Following a rapid deterioration in US-China trade negotiations, the US Trade Representative (USTR) this morning published an official notice in the Federal Register that it is increasing to 25 percent from 10 percent tariffs levied across $200 billion worth of Chinese-origin imports.
The $200 billion worth of affected products are reflected in the September 2018 "List 3" collection of HTSUS (Harmonized Tariff Schedule of the United States) codes promulgated under the USTR's Section 301 enforcement action against China for its alleged acts, policies and practices that harm US market access and competitiveness. As of Friday, May 10 at 12:01 a.m. (ET), any product that falls under one of the HTSUS codes on List 3 that was not already exported to the United States will now be subject to a 25 percent tariff. These tariffs affect thousands of different products, from live fish to auto parts. The increase was originally scheduled to become effective January 1, 2019, but was delayed given the progress being made during negotiations. Now, China's alleged backtracking on core concessions has triggered an almost immediate, and previously unplanned, increase.
The notice does provide some potential relief to importers who have already borne the brunt of the 301 tariffs for List 3 products. The near-final paragraph of the notice confirms previous statements by Ambassador Robert Lighthizer that the USTR will open up an "exclusion request" process that allows affected parties to request relief from the administration, similar to the exclusion process that was made available last year for the first $50 billion worth of products tariffed under Lists 1 and 2. Under those exclusion procedures, interested parties could request an exemption from the 301 tariffs for future imports, and receive a refund of previous 301 tariffs paid. While the parameters for the List 3 exclusion process have not yet been released, it is likely the USTR will model them on its previous versions.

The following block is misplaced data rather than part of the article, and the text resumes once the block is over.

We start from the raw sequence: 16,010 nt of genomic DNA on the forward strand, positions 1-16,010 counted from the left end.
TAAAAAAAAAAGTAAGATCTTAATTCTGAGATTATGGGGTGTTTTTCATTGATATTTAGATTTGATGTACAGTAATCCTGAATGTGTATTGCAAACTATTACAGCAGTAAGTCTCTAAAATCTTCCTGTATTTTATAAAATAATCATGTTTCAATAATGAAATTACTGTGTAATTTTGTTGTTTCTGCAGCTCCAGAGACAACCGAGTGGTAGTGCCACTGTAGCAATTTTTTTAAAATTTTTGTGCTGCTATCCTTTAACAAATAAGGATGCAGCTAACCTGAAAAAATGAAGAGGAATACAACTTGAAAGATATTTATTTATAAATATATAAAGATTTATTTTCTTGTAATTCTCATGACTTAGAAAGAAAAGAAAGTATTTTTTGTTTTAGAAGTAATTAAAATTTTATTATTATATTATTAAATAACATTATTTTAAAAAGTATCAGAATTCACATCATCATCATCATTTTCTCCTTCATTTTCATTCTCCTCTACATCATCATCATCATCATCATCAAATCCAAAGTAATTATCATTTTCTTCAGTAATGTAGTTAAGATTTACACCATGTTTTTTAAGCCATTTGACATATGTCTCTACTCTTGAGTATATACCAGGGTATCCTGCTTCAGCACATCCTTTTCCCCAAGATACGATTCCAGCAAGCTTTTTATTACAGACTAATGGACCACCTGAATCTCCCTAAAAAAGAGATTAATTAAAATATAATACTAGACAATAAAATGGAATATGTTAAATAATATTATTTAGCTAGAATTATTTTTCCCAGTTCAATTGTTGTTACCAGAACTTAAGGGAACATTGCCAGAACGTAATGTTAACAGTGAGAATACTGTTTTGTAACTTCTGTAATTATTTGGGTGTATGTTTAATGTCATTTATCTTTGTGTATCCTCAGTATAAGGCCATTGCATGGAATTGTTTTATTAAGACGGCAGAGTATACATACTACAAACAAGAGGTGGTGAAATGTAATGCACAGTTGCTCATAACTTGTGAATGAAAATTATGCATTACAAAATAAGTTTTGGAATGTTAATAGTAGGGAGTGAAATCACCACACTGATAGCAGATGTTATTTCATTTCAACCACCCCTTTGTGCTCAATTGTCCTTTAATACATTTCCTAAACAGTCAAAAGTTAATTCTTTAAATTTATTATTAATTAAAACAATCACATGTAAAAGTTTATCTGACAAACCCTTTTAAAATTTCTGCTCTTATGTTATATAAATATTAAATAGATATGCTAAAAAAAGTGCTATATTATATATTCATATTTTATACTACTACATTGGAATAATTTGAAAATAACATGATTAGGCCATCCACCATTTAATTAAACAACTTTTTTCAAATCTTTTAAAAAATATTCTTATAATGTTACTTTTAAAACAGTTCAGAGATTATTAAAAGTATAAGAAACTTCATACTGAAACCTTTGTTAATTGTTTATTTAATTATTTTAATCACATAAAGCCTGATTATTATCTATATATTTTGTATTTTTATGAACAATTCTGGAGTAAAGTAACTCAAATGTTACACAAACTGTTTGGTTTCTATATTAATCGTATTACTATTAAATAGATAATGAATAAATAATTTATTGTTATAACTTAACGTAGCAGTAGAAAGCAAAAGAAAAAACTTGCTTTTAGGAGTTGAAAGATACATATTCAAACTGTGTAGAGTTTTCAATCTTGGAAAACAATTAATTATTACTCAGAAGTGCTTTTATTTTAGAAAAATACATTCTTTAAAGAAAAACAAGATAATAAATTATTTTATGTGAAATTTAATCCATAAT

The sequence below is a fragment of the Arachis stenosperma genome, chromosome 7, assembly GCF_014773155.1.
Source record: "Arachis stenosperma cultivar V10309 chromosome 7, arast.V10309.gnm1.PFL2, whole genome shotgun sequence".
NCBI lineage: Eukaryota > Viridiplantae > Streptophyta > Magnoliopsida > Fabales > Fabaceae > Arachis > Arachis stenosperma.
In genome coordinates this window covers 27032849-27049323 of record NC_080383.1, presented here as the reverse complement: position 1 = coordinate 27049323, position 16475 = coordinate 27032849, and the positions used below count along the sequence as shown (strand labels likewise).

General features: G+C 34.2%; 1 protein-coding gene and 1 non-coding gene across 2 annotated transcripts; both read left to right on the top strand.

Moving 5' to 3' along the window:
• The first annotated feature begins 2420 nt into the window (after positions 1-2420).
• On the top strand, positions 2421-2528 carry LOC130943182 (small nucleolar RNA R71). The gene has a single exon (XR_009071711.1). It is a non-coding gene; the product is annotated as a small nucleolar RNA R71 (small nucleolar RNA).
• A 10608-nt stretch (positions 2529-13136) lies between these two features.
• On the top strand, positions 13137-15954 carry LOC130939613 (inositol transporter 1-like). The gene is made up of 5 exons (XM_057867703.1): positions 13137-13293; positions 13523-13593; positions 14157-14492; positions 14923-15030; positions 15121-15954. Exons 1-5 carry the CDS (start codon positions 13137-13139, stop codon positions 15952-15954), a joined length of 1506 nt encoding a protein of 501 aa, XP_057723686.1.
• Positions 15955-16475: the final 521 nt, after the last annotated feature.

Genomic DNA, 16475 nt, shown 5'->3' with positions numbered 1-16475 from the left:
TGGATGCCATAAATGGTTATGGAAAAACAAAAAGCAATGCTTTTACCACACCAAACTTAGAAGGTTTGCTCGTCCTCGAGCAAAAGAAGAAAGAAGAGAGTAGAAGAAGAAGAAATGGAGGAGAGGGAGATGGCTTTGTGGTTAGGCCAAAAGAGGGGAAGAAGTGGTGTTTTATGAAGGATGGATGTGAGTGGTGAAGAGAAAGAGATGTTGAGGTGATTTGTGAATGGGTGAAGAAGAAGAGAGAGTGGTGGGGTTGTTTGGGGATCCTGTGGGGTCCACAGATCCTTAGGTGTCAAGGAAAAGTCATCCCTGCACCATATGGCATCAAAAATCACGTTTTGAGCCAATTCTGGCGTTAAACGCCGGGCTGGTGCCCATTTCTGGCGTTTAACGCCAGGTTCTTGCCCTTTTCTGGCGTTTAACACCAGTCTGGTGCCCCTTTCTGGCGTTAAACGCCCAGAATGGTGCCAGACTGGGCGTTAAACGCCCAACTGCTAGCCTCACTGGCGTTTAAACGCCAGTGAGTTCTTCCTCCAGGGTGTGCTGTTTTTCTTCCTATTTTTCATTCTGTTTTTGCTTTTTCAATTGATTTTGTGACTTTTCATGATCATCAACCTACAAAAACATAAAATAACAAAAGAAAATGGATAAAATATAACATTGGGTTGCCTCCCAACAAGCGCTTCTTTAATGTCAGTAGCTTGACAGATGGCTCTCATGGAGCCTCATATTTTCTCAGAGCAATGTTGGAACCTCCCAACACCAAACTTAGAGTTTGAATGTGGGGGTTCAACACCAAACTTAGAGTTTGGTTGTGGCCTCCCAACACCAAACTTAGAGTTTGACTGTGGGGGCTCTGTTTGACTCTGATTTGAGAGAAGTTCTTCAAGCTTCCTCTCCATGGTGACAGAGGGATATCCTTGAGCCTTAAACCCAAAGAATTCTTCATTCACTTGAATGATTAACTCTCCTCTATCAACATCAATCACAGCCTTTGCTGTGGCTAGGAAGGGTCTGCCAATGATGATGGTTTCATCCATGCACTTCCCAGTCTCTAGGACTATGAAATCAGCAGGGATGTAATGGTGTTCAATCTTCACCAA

An exclusion request must be made on a product-by-product basis, and meet certain criteria set forth by the USTR. So far, the procedure has been slow and unpredictable. Of the approximately 13,700 requests the USTR has received since the first tranche of tariffs went into effect on July 6, 2018, it has granted approximately 1,400 and denied approximately 5,300. While the process may be frustrating and uncertain, the cost of submitting an exclusion request can be relatively low compared to the potential savings should the exclusion be granted. Dentons' team has extensive experience advising clients in connection with the drafting and submission of exclusion requests, and on a wide range of other Section 301 issues, both technical and substantive. Importers of products subject to tomorrow's increase are well advised to take stock of their potential exposure, and to seek counsel to determine whether filing an exclusion request or taking some other remedial measure would serve their interests.
The USTR's May 9, 2019 Notice can be found here.
A list of the products on "List 3" can be found here.
A full record of the USTR's Section 301 actions against China to date can be found here.
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